No matter your shopping habits — online or in-store, luxury or fast-fashion — it's just as important these days to know where your clothes come from, specifically how they're made. By now, we know what makes clothes expensive or cheap (and usually made by a child), but also the harm they can do on the environment. And we're smarter shoppers because of it.
But Gucci is taking its transparent and ethical production process a step further and honouring the technical level of their staff. The Italian fashion house has founded the Gucci École de l’Amour, an education program aimed at bolstering the technical skills associated with the label's artisanal craft and production. In other words: the workforce for specialised factory work is ageing, so somebody's got to carry on the art of master tailoring and intricate embroidery. Based in Milan, the fellowship-style program sees factory-level work respected as any other tier of the production process would.
The school's courses are divided into three parts: a craftsmanship school, a six-month program hosted in the Gucci ArtLab (its futuristic, climate-controlled, experimental laboratory) that will train students aged 18 to 26 in the product design and production processes of leather goods; a factory school, a bi-monthly program that trains people to become 'production operators'; and a technical academy, which Gucci describes as an "internal program of technical courses to meet specific training needs of Gucci employees working in different departments and in the Gucci factories." A parallel training course for aspiring cobblers is on the horizon, as well.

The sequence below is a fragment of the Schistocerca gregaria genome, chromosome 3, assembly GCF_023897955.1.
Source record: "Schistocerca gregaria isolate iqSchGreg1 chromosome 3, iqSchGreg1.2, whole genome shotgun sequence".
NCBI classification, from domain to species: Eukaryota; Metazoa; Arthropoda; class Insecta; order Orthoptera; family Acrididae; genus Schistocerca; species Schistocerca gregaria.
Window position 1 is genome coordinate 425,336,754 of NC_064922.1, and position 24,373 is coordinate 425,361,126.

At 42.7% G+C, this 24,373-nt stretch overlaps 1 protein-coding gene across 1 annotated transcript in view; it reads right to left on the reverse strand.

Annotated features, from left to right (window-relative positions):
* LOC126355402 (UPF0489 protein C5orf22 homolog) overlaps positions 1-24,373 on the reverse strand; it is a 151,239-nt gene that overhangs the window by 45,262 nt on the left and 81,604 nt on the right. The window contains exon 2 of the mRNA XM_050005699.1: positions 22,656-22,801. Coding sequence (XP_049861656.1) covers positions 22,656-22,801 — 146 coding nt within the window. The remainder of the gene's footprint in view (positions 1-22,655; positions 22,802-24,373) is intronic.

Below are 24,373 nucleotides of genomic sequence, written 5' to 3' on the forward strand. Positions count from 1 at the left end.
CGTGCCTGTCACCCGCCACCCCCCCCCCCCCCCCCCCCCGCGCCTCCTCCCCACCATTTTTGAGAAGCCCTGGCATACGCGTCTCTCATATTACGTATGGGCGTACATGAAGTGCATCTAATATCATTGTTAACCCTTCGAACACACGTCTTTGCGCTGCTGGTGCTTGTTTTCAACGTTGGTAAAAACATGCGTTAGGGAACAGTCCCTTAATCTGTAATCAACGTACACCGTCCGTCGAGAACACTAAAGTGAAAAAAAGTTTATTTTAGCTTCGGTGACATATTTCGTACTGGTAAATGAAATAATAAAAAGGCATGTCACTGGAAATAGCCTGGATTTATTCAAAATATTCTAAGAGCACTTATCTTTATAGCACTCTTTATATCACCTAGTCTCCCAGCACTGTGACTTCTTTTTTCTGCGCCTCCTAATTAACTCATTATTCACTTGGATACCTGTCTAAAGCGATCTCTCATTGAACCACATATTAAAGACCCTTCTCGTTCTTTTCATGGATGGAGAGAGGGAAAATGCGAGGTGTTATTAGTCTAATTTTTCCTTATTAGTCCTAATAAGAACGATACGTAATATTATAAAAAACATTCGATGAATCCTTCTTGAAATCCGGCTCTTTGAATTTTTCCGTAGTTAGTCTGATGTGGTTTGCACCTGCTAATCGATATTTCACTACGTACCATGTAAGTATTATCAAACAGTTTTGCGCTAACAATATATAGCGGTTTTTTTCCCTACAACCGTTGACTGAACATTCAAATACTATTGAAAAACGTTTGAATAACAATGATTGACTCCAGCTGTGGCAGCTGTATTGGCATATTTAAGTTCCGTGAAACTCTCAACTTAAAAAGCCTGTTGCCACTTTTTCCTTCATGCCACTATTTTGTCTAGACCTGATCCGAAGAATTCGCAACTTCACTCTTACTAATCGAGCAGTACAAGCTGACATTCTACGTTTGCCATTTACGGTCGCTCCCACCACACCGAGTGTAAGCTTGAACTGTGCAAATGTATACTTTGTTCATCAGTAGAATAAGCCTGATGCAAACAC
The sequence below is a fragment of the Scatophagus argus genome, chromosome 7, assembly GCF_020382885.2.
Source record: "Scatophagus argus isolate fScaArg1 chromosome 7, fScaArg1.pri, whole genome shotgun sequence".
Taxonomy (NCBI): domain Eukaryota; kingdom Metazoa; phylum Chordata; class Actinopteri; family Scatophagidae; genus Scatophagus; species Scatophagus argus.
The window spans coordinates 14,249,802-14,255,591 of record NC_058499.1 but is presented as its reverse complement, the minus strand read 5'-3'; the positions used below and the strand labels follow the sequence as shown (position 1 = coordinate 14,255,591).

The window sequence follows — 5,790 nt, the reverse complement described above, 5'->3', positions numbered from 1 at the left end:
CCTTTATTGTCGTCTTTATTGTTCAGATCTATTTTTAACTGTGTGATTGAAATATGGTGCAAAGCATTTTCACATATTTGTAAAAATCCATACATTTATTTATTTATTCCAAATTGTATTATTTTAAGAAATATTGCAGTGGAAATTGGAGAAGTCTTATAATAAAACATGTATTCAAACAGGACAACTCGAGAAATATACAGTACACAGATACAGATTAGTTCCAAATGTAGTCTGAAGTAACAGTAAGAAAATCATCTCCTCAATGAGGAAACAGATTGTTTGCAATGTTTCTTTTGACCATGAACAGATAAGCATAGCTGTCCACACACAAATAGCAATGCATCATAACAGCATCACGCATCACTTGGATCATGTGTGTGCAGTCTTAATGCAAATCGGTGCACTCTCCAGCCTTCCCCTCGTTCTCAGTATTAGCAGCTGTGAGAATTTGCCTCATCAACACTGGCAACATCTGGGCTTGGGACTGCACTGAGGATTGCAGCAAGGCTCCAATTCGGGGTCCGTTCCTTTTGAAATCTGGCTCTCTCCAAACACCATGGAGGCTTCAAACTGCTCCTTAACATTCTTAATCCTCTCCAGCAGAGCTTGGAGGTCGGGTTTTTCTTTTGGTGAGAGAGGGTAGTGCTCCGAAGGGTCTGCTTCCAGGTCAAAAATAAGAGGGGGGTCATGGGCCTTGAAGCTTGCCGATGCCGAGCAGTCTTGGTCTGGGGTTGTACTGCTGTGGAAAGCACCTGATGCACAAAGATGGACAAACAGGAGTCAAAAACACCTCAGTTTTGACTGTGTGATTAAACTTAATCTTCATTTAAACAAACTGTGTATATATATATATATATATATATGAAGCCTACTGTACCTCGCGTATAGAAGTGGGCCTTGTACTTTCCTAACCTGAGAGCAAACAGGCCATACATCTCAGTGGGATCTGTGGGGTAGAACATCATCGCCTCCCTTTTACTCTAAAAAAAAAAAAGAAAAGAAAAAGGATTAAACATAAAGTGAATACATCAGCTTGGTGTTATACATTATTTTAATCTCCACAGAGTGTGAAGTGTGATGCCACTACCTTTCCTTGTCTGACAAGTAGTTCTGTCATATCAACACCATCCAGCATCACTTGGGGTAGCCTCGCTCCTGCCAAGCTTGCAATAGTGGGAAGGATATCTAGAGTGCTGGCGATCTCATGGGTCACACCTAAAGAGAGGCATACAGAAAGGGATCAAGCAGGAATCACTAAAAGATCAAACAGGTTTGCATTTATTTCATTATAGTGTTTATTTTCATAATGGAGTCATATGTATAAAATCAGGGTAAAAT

"The heritage of Gucci is made up of people and their knowledge," Gucci's president and CEO Marco Bizzarri said, via press release. "Training is the most powerful method and tool we have to enhance our people and our products. It is no coincidence that École de l'Amour was born from the Gucci ArtLab, which is the perfect expression of the corporate culture that we are building and developing: a place that promotes learning and the development of skills, a laboratory of ideas, an environment where we work with passion; indeed, I should really say, where we work with love."
Though the teachers of these courses will not include the brand's Creative Director Alessandro Michele himself, they will comprise of current and former Gucci employees who've dedicated most of their careers to the brand. Gucci's manufacturing base, including the ArtLab, employs over 2,400 people. The school, which was partially founded in 2017, sees nearly 60 students already enrolled. The next opportunity for enrolment to the craftsmanship course begins March 2019, so keep your eye on this space.